May is National Bike Month, so this upcoming long weekend presents the perfect opportunity to hit the trails! Biking is a wonderful pastime that allows you to get a little exercise and spend some time in the great outdoors. You can pedal in solitude, share the experience with family and friends, or perhaps bond with your furry companion. Neighborhoods across America are becoming more bicycle friendly, but many areas aren't quite there yet, so you will need to take your bike on a little drive to a more bicycle friendly environment. Make sure your bike is protected while in transit with a Bike Carrier.
Highland's Sportwing Hitch Bike Rack mounts in your vehicle's hitch. It has foam pads to protect your bike's frame and rims quick-release cradle straps to reduce bike sway. Your bikes can be locked to the safety chain brackets to keep them safe from theft. These carriers are available in aluminum or steel, and can fit two or four bikes depending on the model. They are very easy to assemble and have release lock pins, allowing easy removal and storage.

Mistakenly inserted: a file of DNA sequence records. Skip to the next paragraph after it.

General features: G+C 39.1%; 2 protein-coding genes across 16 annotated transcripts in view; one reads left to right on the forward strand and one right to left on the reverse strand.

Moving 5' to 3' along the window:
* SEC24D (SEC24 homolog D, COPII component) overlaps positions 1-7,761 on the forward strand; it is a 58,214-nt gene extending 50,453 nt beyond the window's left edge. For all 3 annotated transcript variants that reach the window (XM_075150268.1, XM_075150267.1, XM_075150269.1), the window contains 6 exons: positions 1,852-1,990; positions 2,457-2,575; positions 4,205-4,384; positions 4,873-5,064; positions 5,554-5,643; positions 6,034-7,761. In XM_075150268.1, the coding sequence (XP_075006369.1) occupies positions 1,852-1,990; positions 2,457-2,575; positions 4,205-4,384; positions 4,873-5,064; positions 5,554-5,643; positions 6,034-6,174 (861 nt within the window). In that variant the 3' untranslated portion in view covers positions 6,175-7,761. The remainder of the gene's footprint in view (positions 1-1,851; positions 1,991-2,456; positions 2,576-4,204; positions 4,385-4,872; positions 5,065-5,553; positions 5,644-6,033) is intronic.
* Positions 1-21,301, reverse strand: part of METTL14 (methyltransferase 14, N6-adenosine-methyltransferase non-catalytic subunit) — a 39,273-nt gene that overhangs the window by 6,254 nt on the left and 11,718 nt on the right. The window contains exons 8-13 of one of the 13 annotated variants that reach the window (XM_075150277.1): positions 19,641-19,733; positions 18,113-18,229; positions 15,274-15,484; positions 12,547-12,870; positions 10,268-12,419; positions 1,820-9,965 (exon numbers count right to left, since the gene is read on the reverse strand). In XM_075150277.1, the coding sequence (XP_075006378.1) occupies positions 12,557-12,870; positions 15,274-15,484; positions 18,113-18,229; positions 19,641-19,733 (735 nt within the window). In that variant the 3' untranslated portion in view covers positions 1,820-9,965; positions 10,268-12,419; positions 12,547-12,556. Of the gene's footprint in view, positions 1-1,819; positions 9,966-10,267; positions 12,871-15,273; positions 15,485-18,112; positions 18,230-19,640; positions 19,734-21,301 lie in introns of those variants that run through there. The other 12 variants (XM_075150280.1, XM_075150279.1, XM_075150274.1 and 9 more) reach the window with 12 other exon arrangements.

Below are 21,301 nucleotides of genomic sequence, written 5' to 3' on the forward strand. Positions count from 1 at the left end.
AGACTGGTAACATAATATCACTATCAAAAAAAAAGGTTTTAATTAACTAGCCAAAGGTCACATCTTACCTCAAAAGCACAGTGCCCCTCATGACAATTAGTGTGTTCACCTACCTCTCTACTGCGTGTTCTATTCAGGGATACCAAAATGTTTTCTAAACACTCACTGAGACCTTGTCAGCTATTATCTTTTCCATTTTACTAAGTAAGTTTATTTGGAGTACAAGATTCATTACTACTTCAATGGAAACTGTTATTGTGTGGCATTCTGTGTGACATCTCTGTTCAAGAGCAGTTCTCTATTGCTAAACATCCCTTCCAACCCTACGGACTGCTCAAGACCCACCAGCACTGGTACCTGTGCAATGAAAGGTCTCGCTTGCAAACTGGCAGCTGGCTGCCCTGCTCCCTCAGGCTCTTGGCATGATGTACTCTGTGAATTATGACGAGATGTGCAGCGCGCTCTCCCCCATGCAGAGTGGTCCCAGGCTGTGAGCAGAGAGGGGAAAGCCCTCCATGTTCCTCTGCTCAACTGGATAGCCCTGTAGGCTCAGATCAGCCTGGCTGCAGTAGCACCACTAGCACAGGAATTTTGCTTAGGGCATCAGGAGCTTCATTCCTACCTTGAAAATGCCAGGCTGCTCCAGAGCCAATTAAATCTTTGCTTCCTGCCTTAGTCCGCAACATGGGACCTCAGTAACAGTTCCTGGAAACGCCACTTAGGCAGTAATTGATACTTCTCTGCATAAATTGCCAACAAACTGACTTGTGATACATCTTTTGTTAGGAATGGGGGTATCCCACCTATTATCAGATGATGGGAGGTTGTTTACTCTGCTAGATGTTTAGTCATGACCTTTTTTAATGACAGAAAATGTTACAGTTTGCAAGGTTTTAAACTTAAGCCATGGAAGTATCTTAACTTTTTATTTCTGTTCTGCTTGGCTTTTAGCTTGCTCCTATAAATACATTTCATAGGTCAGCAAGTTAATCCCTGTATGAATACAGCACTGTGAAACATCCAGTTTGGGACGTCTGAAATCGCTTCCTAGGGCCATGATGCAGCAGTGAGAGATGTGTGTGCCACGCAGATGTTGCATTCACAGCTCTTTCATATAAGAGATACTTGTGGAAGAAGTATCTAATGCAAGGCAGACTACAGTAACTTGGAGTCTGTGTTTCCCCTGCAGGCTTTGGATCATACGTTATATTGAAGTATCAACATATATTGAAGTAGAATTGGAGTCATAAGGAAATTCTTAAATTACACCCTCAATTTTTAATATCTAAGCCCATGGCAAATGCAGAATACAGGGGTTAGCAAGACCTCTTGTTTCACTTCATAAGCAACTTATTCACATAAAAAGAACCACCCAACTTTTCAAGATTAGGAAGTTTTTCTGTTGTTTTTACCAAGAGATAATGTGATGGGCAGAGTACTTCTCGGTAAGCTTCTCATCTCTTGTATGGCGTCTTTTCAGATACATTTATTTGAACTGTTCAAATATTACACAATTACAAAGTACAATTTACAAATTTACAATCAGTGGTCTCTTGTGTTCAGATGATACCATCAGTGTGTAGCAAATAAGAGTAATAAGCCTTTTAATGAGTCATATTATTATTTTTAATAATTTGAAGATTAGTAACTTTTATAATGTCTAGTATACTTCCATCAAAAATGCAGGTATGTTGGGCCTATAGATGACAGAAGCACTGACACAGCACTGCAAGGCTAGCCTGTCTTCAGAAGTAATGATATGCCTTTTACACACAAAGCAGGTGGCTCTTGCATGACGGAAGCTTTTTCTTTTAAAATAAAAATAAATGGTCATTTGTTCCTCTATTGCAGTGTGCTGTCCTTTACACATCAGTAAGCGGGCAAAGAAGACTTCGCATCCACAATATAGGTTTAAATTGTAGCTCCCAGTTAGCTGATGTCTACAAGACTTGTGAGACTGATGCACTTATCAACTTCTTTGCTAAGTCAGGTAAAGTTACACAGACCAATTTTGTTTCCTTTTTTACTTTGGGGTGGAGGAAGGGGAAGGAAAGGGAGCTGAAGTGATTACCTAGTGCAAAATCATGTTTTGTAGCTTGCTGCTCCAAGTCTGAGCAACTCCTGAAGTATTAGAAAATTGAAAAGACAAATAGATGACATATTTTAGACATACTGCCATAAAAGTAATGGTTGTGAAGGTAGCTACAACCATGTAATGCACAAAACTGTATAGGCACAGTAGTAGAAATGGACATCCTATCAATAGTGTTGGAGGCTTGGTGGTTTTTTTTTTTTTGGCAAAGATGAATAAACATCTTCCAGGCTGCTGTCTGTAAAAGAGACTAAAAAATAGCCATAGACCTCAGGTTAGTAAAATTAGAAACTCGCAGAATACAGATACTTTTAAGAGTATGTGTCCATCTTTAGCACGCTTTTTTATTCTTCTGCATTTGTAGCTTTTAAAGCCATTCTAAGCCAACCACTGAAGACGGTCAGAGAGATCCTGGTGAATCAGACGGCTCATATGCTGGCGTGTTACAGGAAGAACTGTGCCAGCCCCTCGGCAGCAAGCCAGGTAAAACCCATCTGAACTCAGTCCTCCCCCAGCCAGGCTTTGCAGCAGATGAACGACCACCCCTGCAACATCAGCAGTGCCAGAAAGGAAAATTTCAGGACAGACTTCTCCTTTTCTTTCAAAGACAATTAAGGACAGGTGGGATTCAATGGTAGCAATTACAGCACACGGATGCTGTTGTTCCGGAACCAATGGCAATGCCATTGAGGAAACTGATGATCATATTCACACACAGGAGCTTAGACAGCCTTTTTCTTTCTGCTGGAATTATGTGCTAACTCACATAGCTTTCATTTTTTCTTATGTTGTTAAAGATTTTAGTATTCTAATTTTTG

If you don't have a towing receiver, then a Truck Mount Bike Carrier is a great option. Rola makes a great model that holds up to three bikes and fits most sedans, hatchbacks, and station wagon without spoilers. It has six securing straps to mount the carrier to your vehicle and individual plastic cradles with rubber straps that hold each bike securely. Quick release cam locks make assembly and adjustments easy, and the carrier folds flat for easy storage.
Another popular location for bike carriers is on your vehicle's roof. The Mont Blanc Barracuda is one such mode that has a great design that is easy to use. It arrives completely assembled and is easy to install. Pre-fitted snap attachments fit the carrier to the roof bars,and can attach to various kinds of load bars. Bicycle wheels are fitted in specially molded wheel trays,keeping them secure and steady. The trays also make loading much easier, as bikes stay upright without support. This leaves both your hands free to secure the bike, lowering the possibility of the bike toppling over and damaging you, your vehicle, or the bike itself.